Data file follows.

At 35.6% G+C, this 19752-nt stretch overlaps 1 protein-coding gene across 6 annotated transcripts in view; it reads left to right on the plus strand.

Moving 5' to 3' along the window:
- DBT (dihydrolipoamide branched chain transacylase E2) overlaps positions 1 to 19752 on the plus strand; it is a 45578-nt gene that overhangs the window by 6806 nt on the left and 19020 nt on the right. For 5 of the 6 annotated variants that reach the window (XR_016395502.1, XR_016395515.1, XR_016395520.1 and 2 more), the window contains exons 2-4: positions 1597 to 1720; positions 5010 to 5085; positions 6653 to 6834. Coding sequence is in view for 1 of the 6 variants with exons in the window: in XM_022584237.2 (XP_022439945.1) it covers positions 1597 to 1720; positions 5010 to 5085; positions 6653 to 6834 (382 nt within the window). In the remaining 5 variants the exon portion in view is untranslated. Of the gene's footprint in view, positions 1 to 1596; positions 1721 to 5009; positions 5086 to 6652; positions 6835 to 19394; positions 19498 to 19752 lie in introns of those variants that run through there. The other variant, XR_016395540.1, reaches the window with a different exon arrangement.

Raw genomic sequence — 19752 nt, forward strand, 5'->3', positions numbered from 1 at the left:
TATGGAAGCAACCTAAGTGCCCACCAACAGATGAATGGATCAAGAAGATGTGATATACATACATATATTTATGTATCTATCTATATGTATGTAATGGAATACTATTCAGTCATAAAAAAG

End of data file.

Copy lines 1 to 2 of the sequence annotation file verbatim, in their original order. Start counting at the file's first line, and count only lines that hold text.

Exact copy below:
At 35.6% G+C, this 19752-nt stretch overlaps 1 protein-coding gene across 6 annotated transcripts in view; it reads left to right on the plus strand.

Moving 5' to 3' along the window: